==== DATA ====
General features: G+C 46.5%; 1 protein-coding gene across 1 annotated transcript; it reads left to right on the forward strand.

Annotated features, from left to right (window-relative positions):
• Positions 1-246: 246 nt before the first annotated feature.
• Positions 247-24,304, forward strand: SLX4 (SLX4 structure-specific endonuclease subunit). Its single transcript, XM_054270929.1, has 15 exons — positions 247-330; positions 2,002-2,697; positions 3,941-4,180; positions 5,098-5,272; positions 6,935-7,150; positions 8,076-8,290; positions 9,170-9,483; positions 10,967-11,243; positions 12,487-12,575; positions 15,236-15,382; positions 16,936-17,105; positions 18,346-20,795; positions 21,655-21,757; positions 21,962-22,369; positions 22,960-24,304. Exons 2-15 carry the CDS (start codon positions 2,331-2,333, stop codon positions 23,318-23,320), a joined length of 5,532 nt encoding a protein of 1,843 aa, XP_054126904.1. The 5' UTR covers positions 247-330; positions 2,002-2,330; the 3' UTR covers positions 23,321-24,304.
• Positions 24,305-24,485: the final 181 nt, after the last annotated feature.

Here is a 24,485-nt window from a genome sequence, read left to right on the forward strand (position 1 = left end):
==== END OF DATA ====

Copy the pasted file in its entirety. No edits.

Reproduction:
General features: G+C 46.5%; 1 protein-coding gene across 1 annotated transcript; it reads left to right on the forward strand.

Annotated features, from left to right (window-relative positions):
• Positions 1-246: 246 nt before the first annotated feature.
• Positions 247-24,304, forward strand: SLX4 (SLX4 structure-specific endonuclease subunit). Its single transcript, XM_054270929.1, has 15 exons — positions 247-330; positions 2,002-2,697; positions 3,941-4,180; positions 5,098-5,272; positions 6,935-7,150; positions 8,076-8,290; positions 9,170-9,483; positions 10,967-11,243; positions 12,487-12,575; positions 15,236-15,382; positions 16,936-17,105; positions 18,346-20,795; positions 21,655-21,757; positions 21,962-22,369; positions 22,960-24,304. Exons 2-15 carry the CDS (start codon positions 2,331-2,333, stop codon positions 23,318-23,320), a joined length of 5,532 nt encoding a protein of 1,843 aa, XP_054126904.1. The 5' UTR covers positions 247-330; positions 2,002-2,330; the 3' UTR covers positions 23,321-24,304.
• Positions 24,305-24,485: the final 181 nt, after the last annotated feature.

Here is a 24,485-nt window from a genome sequence, read left to right on the forward strand (position 1 = left end):